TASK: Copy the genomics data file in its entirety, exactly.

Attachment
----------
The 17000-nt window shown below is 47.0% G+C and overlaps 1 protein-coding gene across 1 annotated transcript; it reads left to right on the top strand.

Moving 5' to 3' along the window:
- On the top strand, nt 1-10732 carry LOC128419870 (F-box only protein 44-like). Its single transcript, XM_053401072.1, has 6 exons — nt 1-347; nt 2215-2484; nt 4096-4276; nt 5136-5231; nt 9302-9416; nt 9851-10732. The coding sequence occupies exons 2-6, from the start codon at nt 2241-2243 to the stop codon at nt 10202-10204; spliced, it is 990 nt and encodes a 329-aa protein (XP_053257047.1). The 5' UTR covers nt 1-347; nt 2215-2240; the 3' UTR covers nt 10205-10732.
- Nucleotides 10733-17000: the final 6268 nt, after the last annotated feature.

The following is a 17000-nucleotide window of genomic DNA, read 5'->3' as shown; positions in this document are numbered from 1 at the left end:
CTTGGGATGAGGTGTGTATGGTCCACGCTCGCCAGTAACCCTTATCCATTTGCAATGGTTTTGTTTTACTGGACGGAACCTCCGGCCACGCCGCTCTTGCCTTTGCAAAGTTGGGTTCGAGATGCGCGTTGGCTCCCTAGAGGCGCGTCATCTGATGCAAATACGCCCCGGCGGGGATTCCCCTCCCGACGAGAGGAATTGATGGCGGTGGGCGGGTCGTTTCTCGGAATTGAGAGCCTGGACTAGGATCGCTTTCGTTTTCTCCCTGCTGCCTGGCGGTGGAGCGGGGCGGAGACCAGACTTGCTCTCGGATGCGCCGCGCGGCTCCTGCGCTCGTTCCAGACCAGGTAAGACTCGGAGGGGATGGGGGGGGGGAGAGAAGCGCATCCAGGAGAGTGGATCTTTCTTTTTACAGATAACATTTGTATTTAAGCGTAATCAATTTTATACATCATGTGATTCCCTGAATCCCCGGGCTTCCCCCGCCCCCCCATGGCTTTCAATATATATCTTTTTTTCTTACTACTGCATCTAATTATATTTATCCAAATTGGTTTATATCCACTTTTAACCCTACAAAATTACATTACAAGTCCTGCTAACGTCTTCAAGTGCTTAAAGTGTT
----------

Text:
The 17000-nt window shown below is 47.0% G+C and overlaps 1 protein-coding gene across 1 annotated transcript; it reads left to right on the top strand.

Moving 5' to 3' along the window:
- On the top strand, nt 1-10732 carry LOC128419870 (F-box only protein 44-like). Its single transcript, XM_053401072.1, has 6 exons — nt 1-347; nt 2215-2484; nt 4096-4276; nt 5136-5231; nt 9302-9416; nt 9851-10732. The coding sequence occupies exons 2-6, from the start codon at nt 2241-2243 to the stop codon at nt 10202-10204; spliced, it is 990 nt and encodes a 329-aa protein (XP_053257047.1). The 5' UTR covers nt 1-347; nt 2215-2240; the 3' UTR covers nt 10205-10732.
- Nucleotides 10733-17000: the final 6268 nt, after the last annotated feature.

The following is a 17000-nucleotide window of genomic DNA, read 5'->3' as shown; positions in this document are numbered from 1 at the left end:
CTTGGGATGAGGTGTGTATGGTCCACGCTCGCCAGTAACCCTTATCCATTTGCAATGGTTTTGTTTTACTGGACGGAACCTCCGGCCACGCCGCTCTTGCCTTTGCAAAGTTGGGTTCGAGATGCGCGTTGGCTCCCTAGAGGCGCGTCATCTGATGCAAATACGCCCCGGCGGGGATTCCCCTCCCGACGAGAGGAATTGATGGCGGTGGGCGGGTCGTTTCTCGGAATTGAGAGCCTGGACTAGGATCGCTTTCGTTTTCTCCCTGCTGCCTGGCGGTGGAGCGGGGCGGAGACCAGACTTGCTCTCGGATGCGCCGCGCGGCTCCTGCGCTCGTTCCAGACCAGGTAAGACTCGGAGGGGATGGGGGGGGGGAGAGAAGCGCATCCAGGAGAGTGGATCTTTCTTTTTACAGATAACATTTGTATTTAAGCGTAATCAATTTTATACATCATGTGATTCCCTGAATCCCCGGGCTTCCCCCGCCCCCCCATGGCTTTCAATATATATCTTTTTTTCTTACTACTGCATCTAATTATATTTATCCAAATTGGTTTATATCCACTTTTAACCCTACAAAATTACATTACAAGTCCTGCTAACGTCTTCAAGTGCTTAAAGTGTT